The top challenges for developers may sound familiar. Tied for first place, at 29 percent, were "doing more with less staff" and "keeping up with new technologies/changing skill requirements." A notch below at 28 percent was the perennial "scope creep/uncontrolled growth in project requirements."
The generation gap emerged again in the fourth choice of "not enough time to complete tasks": 33 percent of developers over 35 years old chose that objection as the top challenge, as opposed to 14 percent of those under 35. Either younger developers work faster or they're less likely to object to long hours, feeding the cliché that software development is a young person's game.
Life on the edge
According to our survey, freeing up developer time was the most frequently chosen benefit of devops, which enables greater developer empowerment throughout the dev, test, and deployment cycle. The second choice was a three-way tie: More positive interactions with the operations team, accelerated time to production, and the ability to improve existing products.
Our respondents see the value of devops in shortening the development cycle, improving software quality, and getting along with operations.
The top four skills developers felt they needed to acquire reflected a solid understanding of current trends: cloud APIs, data analytics, security issues, and mobile technology. Mobile was ranked as the No. 1 skill needed to succeed among developers under 35.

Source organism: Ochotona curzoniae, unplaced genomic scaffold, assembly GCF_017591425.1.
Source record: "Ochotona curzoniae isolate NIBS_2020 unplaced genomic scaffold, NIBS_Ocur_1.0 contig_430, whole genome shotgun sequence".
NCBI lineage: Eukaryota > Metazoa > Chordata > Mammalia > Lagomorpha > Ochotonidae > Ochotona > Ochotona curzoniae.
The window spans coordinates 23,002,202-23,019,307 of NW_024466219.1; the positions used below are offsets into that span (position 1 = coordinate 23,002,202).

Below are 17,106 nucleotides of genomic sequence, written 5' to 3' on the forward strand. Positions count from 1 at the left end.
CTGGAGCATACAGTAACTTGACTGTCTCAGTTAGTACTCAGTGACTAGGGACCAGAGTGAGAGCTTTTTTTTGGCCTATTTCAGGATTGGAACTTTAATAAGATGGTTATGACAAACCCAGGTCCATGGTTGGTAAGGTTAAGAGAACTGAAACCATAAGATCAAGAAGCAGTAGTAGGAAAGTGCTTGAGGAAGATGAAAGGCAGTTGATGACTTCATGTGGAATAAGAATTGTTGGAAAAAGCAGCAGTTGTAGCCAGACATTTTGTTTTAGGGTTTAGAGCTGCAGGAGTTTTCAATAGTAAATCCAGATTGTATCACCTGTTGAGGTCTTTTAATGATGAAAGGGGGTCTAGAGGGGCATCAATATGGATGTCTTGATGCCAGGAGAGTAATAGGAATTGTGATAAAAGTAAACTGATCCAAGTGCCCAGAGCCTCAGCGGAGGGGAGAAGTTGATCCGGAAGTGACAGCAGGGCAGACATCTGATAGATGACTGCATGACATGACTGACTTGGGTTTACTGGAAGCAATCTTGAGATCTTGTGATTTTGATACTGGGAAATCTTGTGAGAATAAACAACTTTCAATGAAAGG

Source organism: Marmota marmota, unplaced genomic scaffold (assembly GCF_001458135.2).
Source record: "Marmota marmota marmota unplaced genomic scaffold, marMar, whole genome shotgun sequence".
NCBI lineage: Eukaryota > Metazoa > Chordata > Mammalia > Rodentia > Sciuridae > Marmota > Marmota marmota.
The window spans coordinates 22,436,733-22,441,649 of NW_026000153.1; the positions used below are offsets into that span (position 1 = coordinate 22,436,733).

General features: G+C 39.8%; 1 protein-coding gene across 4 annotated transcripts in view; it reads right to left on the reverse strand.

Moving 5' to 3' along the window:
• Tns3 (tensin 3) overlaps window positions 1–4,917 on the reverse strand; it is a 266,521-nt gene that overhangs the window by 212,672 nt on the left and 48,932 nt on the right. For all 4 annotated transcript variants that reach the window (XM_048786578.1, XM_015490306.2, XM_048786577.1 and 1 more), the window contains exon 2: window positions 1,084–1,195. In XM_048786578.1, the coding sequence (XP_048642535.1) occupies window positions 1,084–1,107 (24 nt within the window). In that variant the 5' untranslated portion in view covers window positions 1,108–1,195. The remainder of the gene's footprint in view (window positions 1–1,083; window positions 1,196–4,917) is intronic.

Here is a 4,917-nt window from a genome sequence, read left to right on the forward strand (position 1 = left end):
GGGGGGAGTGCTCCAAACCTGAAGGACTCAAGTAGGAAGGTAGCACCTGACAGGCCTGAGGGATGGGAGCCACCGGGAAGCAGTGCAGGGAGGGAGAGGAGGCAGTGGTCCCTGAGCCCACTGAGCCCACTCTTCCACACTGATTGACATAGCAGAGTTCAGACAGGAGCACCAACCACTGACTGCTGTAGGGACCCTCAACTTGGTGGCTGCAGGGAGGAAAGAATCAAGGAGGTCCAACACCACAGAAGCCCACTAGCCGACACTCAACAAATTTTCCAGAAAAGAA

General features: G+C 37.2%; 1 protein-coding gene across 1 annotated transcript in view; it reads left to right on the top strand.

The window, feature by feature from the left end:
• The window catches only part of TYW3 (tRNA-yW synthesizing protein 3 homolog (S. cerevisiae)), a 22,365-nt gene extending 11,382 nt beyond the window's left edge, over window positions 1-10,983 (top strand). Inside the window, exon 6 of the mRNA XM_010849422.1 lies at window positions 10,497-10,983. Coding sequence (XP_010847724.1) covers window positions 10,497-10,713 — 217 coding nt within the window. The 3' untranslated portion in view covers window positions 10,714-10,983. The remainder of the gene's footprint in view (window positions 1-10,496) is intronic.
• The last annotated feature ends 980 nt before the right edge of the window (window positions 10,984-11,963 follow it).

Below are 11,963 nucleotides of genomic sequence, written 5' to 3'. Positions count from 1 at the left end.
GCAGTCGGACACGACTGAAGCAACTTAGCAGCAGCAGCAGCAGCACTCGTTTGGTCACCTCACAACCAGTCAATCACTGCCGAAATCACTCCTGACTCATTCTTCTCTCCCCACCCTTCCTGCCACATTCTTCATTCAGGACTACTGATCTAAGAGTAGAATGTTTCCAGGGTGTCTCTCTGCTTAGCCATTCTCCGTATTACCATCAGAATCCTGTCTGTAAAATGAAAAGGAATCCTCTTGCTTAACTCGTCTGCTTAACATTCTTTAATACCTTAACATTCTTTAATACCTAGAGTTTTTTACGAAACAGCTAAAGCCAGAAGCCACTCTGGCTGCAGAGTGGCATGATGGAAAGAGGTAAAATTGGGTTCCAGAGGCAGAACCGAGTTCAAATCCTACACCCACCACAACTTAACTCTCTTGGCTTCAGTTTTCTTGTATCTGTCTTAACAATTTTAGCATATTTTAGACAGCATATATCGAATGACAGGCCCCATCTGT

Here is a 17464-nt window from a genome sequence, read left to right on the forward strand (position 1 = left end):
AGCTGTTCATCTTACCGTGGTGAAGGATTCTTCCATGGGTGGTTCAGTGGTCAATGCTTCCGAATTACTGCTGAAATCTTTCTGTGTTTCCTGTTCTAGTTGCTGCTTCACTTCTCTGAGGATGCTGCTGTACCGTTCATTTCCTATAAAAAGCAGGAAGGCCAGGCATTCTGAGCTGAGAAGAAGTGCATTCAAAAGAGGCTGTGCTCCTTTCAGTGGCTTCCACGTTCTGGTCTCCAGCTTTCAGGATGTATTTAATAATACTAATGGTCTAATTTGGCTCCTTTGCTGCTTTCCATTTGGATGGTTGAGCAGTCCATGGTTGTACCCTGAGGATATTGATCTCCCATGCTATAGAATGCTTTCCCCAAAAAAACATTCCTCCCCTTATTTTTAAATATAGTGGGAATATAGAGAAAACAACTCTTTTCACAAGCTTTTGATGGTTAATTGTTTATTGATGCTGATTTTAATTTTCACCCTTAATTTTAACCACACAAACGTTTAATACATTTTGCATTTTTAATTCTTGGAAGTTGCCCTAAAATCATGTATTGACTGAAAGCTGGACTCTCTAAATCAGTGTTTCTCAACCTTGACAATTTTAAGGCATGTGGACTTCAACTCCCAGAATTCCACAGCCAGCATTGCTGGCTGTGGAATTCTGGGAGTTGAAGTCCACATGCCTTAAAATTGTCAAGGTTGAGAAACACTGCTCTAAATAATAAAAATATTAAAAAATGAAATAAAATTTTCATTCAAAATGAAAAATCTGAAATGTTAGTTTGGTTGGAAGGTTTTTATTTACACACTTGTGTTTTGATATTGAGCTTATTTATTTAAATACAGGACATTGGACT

Developers see cloud, analytics, security, and mobile skills as important to career advancement.
Half of the developers surveyed said they were proficient on the Android platform, while 41 percent were proficient on iOS. About one-third indicated they weren't proficient in any native mobile platform, a skills gap that increased with age.
A growing influence
Phone interviews were conducted as part of our survey, and many responses pointed to the rising influence of developers in the organization. One respondent spoke for many, saying, "A good chunk of my time is spent talking with department leaders about their developer needs. Sometimes I need to go to senior management to make the case for a new solution."
In the past, such access was less prevalent. Stuck in the waterfall era, developers awaited the arrival of requirements documents and often worked in isolation from the business. Today, with the growing recognition that every company is a software company, developers are becoming equal partners in choosing technologies and hammering out solutions that meet strategic business goals.
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